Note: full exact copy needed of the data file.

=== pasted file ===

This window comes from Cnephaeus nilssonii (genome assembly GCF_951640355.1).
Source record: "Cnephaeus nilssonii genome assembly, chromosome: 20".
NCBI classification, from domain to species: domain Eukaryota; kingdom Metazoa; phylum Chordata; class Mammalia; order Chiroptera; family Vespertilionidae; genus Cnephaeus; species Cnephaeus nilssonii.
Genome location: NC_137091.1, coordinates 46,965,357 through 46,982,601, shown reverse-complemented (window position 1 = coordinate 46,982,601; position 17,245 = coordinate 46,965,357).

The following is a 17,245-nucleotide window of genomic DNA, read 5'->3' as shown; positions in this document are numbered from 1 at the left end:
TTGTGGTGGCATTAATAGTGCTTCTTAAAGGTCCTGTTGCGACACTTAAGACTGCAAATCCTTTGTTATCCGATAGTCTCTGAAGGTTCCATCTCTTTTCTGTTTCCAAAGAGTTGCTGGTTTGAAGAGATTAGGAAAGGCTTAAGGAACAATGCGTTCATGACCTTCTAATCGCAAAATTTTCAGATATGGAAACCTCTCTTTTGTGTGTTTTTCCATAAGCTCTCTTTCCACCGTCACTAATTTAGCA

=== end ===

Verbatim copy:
This window comes from Cnephaeus nilssonii (genome assembly GCF_951640355.1).
Source record: "Cnephaeus nilssonii genome assembly, chromosome: 20".
NCBI classification, from domain to species: domain Eukaryota; kingdom Metazoa; phylum Chordata; class Mammalia; order Chiroptera; family Vespertilionidae; genus Cnephaeus; species Cnephaeus nilssonii.
Genome location: NC_137091.1, coordinates 46,965,357 through 46,982,601, shown reverse-complemented (window position 1 = coordinate 46,982,601; position 17,245 = coordinate 46,965,357).

The following is a 17,245-nucleotide window of genomic DNA, read 5'->3' as shown; positions in this document are numbered from 1 at the left end:
TTGTGGTGGCATTAATAGTGCTTCTTAAAGGTCCTGTTGCGACACTTAAGACTGCAAATCCTTTGTTATCCGATAGTCTCTGAAGGTTCCATCTCTTTTCTGTTTCCAAAGAGTTGCTGGTTTGAAGAGATTAGGAAAGGCTTAAGGAACAATGCGTTCATGACCTTCTAATCGCAAAATTTTCAGATATGGAAACCTCTCTTTTGTGTGTTTTTCCATAAGCTCTCTTTCCACCGTCACTAATTTAGCA